Intuitive Open Platform Usage of ASCR Resources in NumPy

Award Information
Department of Energy
Award Year:
Phase I
Agency Tracking Number:
Solicitation Year:
Solicitation Topic Code:
02 c
Solicitation Number:
Small Business Information
Em Photonics
51 East Main Street, Suite 203, Newark, DE, 19711-4685
Hubzone Owned:
Socially and Economically Disadvantaged:
Woman Owned:
Principal Investigator:
John Humphrey
(302) 456-9003
Business Contact:
Eric Kelmelis
() -
Research Institution:

The Advanced Scientific Computing Research (ASCR) program from the Department of Energy (DOE) has over the years sponsored the development of many important codes, such as Lattice QCD, Trilinos, PETSc, and Paraview, some of which are libraries. The use libraries in their code allows scientists to concentrate their efforts on their science rather than on the implementation of an often-implemented mathematical technique. The benefit to the programmer is very large, but to non-programmers these libraries remain inaccessible. There is a desire by the DOE to broaden the audience for these codes. The Matlab computing environment is often used by both programmers and non-programmers to achieve remarkable numerical results in a short timeframe and without requiring a deep knowledge of programming. For many scientists, Matlab is a primary tool, but it is not an open platform. More recently, the NumPy and SciPy packages for the Python programming language has sought to bring the power of Matlab into an open environment. Thus, the NumPy/SciPy environment is poised to finally provide an open alternative to Matlab. NumPy at its core provides a matrix abstraction for Python, and then a very large suite of packages in SciPy provide specific functionality, such as linear algebra operations, graphing, optimization routines, etc. A few ASCR libraries are already available as NumPy modules, including Trilinos (PDE operations and linear algebra), SuperLU (sparse matrix direct solutions), and Sundials (nonlinear solvers). These packages are packed for Python essentially as copies of their native C/C++/Fortran interfaces, which requires that the NumPy user understand the usage details and syntax of the library. In contrast, in a Matlab environment, the user focuses on math syntax. Matlab internally uses libraries to fill out the mathematical back-end functions, and then provides very convenient and math-focused syntax where the user does not even need to be aware of the underlying library code. Consider thesystem solve operator, which is A\b, where A is a matrix and b is a vector to solve against. Matlab examines the matrix and calls an appropriate solver from an underlying library such as LAPACK or UMFPACK. We will use this project to bring this level of expression to the Python environment, where the backing functions will be supplied by the robust libraries already funded by ASCR. Our proposed method is to augment the existing tools, especially SciPy, to accomplish three primary goals. First is to increase the mathematical expressiveness of the package by enhancing certain key operators such as the system solve operator described above. Second is to increase the use of ASCR libraries by folding in their functionality to the operators as we perform our work. In Phase I, we will prototype this procedure by making a seamless integration of the ASCR-funded library SuperLU, which is a direct solver for sparse linear systems. EM Photonics is a creator of GPU-enhanced libraries, and we will integrate one of these to increase the speed of Python computations by tenfold or more. Third, our work will further the ability of Python to be used simultaneously for both prototyping and deployment, which often requires separate programs coded in different languages.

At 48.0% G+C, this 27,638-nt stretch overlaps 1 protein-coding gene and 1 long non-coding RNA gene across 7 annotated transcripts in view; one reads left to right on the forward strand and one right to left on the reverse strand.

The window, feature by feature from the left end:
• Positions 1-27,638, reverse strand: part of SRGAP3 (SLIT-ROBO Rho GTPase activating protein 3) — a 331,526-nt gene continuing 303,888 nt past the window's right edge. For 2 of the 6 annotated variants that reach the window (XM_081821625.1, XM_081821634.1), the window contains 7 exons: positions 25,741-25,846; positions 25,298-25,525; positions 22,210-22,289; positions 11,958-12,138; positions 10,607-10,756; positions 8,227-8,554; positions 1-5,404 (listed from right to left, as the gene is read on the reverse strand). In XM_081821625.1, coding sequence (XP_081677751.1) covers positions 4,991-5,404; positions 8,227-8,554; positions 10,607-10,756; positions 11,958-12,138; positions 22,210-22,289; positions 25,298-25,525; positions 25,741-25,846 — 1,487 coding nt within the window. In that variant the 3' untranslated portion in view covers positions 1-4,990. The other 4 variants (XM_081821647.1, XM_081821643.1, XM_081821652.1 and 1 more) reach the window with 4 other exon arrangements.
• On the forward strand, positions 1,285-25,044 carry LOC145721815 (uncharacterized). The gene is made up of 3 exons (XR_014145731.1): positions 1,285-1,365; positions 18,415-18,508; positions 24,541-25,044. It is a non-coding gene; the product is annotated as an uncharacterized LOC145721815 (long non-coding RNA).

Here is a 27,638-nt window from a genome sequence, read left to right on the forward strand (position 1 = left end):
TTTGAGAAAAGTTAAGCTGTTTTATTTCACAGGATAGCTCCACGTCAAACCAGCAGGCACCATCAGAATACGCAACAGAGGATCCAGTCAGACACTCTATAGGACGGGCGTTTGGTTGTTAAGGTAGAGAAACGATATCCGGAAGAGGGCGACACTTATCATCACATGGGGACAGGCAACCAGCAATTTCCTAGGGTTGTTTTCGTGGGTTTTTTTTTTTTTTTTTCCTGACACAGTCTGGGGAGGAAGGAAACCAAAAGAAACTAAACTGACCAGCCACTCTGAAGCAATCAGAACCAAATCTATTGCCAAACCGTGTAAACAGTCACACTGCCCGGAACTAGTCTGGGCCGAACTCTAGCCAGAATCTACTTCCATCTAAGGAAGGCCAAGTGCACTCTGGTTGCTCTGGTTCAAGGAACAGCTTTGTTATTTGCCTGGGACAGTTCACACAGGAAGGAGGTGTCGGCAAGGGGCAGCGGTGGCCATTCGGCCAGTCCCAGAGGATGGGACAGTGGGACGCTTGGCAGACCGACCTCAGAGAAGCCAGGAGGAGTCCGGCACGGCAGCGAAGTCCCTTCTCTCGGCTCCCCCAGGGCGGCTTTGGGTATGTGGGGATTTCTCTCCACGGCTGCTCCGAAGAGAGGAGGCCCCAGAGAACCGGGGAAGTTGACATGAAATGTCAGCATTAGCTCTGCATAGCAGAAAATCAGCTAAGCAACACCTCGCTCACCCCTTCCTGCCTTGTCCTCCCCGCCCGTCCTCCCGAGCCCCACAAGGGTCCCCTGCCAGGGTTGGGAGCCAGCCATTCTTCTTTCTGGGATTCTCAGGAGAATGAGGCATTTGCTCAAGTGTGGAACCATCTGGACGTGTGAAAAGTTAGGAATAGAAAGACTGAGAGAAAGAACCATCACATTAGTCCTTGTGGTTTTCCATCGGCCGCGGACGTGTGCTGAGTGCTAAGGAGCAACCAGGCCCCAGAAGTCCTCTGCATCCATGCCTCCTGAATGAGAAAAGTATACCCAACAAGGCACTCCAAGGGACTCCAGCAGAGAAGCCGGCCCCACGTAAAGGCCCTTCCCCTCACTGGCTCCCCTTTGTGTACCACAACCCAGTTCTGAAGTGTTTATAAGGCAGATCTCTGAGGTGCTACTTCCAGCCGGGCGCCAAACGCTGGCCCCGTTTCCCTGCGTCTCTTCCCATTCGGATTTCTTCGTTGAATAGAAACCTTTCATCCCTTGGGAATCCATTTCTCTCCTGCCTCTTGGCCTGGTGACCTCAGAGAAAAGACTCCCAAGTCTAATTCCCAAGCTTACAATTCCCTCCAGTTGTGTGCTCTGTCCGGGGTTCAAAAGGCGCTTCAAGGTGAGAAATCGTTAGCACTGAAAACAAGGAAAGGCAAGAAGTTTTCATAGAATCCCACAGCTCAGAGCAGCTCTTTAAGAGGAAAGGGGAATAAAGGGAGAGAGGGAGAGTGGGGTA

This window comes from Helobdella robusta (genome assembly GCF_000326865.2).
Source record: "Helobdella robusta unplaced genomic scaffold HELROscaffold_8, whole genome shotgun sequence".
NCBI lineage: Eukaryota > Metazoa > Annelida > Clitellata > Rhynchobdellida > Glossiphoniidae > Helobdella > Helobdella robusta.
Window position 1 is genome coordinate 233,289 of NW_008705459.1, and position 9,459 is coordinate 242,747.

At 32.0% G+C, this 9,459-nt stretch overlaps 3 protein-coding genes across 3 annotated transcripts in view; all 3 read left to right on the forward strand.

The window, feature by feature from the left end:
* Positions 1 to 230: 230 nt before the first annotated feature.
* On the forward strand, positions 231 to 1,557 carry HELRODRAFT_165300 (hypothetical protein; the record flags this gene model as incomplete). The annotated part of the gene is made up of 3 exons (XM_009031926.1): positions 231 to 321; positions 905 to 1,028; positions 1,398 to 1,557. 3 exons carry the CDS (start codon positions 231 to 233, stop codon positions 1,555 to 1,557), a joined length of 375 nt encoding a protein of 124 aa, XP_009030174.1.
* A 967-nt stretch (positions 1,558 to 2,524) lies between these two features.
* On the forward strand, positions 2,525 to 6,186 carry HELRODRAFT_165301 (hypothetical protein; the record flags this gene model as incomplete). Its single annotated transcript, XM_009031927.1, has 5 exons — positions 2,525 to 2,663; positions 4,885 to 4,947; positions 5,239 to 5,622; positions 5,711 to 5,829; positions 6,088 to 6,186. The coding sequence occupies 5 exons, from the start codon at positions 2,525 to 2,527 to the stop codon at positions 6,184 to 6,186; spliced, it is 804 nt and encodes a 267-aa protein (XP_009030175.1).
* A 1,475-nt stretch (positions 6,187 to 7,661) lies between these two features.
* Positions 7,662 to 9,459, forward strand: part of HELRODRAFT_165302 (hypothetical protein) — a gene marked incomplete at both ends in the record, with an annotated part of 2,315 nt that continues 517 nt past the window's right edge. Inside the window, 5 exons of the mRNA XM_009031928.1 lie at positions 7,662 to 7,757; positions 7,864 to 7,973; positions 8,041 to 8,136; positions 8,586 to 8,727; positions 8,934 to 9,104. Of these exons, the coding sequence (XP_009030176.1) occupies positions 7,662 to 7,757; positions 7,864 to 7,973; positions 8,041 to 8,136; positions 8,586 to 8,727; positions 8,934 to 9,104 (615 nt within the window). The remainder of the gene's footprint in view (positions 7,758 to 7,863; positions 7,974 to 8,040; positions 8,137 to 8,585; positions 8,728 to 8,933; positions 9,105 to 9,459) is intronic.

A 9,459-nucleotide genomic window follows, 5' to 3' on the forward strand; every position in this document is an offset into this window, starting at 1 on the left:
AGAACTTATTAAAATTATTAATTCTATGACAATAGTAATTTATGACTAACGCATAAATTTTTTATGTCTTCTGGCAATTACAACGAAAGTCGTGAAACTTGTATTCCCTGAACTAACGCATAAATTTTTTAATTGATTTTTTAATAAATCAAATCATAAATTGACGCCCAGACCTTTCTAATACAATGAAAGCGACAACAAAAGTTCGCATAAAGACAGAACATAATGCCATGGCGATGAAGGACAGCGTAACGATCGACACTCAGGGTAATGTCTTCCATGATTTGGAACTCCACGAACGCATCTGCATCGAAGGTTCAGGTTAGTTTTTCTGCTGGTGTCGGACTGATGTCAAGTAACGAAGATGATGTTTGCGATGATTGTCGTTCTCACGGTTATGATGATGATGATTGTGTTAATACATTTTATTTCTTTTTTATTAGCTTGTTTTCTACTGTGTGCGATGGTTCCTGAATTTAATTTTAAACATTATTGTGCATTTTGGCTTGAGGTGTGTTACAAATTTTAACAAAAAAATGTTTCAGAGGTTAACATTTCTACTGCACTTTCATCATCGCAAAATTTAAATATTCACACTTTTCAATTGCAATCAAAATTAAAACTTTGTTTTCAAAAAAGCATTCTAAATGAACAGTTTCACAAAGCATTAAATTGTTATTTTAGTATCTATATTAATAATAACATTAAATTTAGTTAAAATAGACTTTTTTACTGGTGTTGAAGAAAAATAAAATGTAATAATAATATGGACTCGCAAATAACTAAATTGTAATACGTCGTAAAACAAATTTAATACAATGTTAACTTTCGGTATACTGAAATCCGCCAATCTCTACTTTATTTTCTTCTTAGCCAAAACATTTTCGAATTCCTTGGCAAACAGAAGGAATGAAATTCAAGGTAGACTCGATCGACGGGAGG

* information listed above is at the time of submission.

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